A divorced working mother with a two-year-old son, the 32-year-old Moss has been performing poetry since 1999. "I love making people think, and I love to write," she says. In the pop lexicon, her sphere is marked by Def Poetry Jam on HBO and wordsmiths such as Saul Williams and Jill Scott. Moss says she likes Scott, but also cites Sekou tha Misfit, Kirk Nugent, Helena D. Lewis, and Dwayne Morgan among her favorite poets. All of them are well-known entities within the spoken world; their relative anonymity outside it denotes how that scene is still something of a subculture.

Spoken-word hasn't produced many pop personalities, but it's extremely popular. In Miami, weekly events such as the Funk Jazz Lounge (which recently went on hiatus) and Mello Mondays draw a dedicated audience numbering in the hundreds. But Moss is ambitious. She commands up to a few hundred dollars for a fifteen-minute to half-hour set. She opened for Digable Planets during their March concert at I/O Lounge, recently finished a short tour through Georgia and Florida, and is actively campaigning to have a spoken-word category added to the Grammy Awards.

"There are maybe two percent [of us] that have broken over to the commercial side of spoken-word, as far as you hear them on TV, doing commercials and this and that," says Moss. "But I think sometimes, because of the way we market ourselves, that's why a lot of people haven't heard of us.

"I'm trying to cater to that market that will love it, but they just haven't been exposed to it," she continues. "I think there's so many talented individuals down here that could be doing so much more."

- Miami New Times

"Combine Jill Scott and Erykah Badu"

"Take Erykah Badu's words and Jill Scott's presence and you have Renea L. Moss" - Funk Jazz Lounge, Demas, Radio Personality WHQT HOT 105

"Prose and Passion"

"Her prose penetrates and her passion heals." - Bruce George, Executive Producer, Def Poetry Jam


"Renea Moss edutains: educates and entertains." - Barnes and Nobles, Aventura, Public Relations

"Spoken Word is defintely where its at"

Spoken word is definitely where its at. In my opinion Rai is the long lost member of Floetry. As soon as I heard one track from her I said to myself, "Floetry definitely needs a 3rd member and Rai should be that one. She started out just as a poet then revolved to spoken word. She now takes her music all over the globe. Her first poem was written at the age of 5 and has studied performing arts for most of her life. Her music will definitely make you bob your head every time you hear it. Rai has 2 albums already and I don't know it but she is problably in the studio right now paving the way for her 3rd album. This is a very talented and deep sister and I believe that you will be seeing Rai hit the main stage in a short amount of time. Look Rai up on her myspace at www.myspace.com/raisplace. Trust me you won't be disapppointed when you hear this amazing and talend artist. - Austin "Mr. Bugz" Jeter, Urban Mainstream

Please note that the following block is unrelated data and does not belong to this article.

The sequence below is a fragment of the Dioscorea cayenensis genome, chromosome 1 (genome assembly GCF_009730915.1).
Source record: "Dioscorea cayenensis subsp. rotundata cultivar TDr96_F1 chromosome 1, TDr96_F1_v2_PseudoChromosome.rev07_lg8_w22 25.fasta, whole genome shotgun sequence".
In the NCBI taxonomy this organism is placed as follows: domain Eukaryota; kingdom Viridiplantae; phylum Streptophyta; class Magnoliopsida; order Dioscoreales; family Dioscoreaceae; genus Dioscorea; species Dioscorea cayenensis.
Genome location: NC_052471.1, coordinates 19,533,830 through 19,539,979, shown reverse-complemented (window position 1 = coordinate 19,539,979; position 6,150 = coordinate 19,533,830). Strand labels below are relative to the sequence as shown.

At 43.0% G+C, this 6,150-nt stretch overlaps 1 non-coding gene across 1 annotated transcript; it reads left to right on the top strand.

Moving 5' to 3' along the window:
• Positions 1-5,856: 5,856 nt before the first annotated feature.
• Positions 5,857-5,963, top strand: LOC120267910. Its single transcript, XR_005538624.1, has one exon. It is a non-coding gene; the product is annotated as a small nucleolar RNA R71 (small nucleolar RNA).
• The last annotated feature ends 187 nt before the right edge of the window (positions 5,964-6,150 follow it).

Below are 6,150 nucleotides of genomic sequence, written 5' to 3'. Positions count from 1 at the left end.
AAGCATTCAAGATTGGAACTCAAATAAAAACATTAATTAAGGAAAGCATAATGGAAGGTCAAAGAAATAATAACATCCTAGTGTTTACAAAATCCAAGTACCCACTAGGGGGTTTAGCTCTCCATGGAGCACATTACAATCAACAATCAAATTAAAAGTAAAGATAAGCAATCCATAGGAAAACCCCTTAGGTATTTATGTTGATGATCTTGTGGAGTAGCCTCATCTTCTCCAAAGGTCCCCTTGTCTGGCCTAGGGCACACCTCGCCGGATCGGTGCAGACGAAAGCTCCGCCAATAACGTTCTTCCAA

The Journey (Full CD)
Love Costs (Full CD) At Midnight & Taste Me have received radio and streaming airplay and has received awards and nominations
That Chick (CD Single)
Bedroom Stories
That Other Girl (September 2011)



Rai, spoken word entertainer has evolved from Renea L. Moss, poet to spoken word artist to the entertainer Rai that now performs worldwide today.

Writing her first poem at the age of 5, Rai has studied performing arts for most of her life, from acting, dancing and singing. She has been writing and performing her poetry in competitions and schools.

In 1999, she started performing her poetry in the spoken word format at Love Jones in Fort Lauderdale, Fl. From there she went to compete in slam through the United States and Canada and had become known as one of the top spoken word artists from South Florida. Appearing on TV, she has received airplay and has opened up for various artists to include Public Announcement, Diggable Planets, Malik Yoba and Saul Williams just to name a few.

Just performing her poetry was not enough for Rai, she had a passion for music and dance and decided that she would take her poetry to the next level by combining all her love of arts together and that;s where Rai the spoken word entertainer comes from today.

"I have brought to spoken word what MC Hammer and Diddy have brought to rap, the entertainment factor I am bringing to spoken word but still leaving a message, a story for all to hear and bop their heads at the same time."